Ligand-directed targeting of malignant gliomas

Catherine Moya, The University of Texas Graduate School of Biomedical Sciences at Houston


The dramatic poor survival of patients diagnosed with glioblastoma multiforme (GBM) is a reflection of the struggles that accompany traditional treatments. Thus, the development of molecular-based targeted therapies represents new windows for intervention. In this study, we hypothesized that we could select peptide-ligands that selectively target GBM based on the idea that the glioma microenvironment may induce or modify the expression of cell surface receptors that could be accessed by circulating peptides. To select the peptides we employed two distinct in vivo screenings. First, a random phage-displayed peptide library was injected into mice bearing intracranial tumors. Phage that bound to tumor were recovered and sequenced. We found that the tumor-derived phage CLSYKGRC, CNKVSTKC and CQSSREKC were recovered with the highest frequencies and used for subsequent targeting experiments. Second, the phage peptide library was injected into mice without tumors and phage were recovered from brain and sequenced. A phage-displayed peptide (CRTIGPSVC) with homology to transferrin (Tf) was selected and injected into brain tumor-bearing mice. Results showed that after 6 hours of circulation, the CLSYKGRC, CNKVSTKC and CQSSREKC-phage selectively targeted GBM vasculature. In contrast, Tf-like phage accumulated outside the tumor blood vessels in the cytoplasm of cells located within GBM, suggesting it was internalized in vivo. However, after short periods of circulation this phage was restricted to the tumor vasculature. Importantly, none of the selected phage targeted normal brain cells in animals bearing intracranial tumors. An affinity column coupled to the CNKVSTKC zpeptide was used to identify receptors from GBM. Using mass-spectrometry Vimentin, a marker of glial malignancy, was identified as a potential receptor. Other studies showed that the Tf-like phage bound selectively to Apo-Tf (iron free), with no binding to Holo-Tf (iron loaded) or to Tf receptor (TfR). However, the binding of Tf-like phage to glioma cells that express TfR increased in the presence of Apo-Tf. Thus, the Tf-like phage could indirectly target TfR using the endogenous Tf pathway. We propose that the novel peptides identified in this study could be conjugated to therapeutic or imaging agents for use GBM.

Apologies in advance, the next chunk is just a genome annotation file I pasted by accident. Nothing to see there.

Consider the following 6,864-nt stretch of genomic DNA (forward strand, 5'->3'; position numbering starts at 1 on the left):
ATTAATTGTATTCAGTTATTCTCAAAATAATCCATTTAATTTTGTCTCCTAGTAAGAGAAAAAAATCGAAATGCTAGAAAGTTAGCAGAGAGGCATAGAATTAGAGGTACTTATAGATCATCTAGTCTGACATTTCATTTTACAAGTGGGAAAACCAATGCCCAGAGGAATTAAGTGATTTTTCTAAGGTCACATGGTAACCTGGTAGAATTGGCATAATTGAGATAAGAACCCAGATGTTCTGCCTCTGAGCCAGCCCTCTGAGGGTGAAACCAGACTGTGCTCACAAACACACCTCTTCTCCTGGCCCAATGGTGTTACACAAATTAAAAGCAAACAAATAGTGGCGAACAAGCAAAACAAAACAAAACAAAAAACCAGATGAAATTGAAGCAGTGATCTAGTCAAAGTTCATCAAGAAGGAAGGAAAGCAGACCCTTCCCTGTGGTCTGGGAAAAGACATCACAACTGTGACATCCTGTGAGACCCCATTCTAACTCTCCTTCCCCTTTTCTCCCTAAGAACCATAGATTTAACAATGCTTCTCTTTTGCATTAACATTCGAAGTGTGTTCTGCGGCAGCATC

Subject Area

Molecular biology|Genetics|Oncology

Recommended Citation

Moya, Catherine, "Ligand-directed targeting of malignant gliomas" (2006). Texas Medical Center Dissertations (via ProQuest). AAI3231744.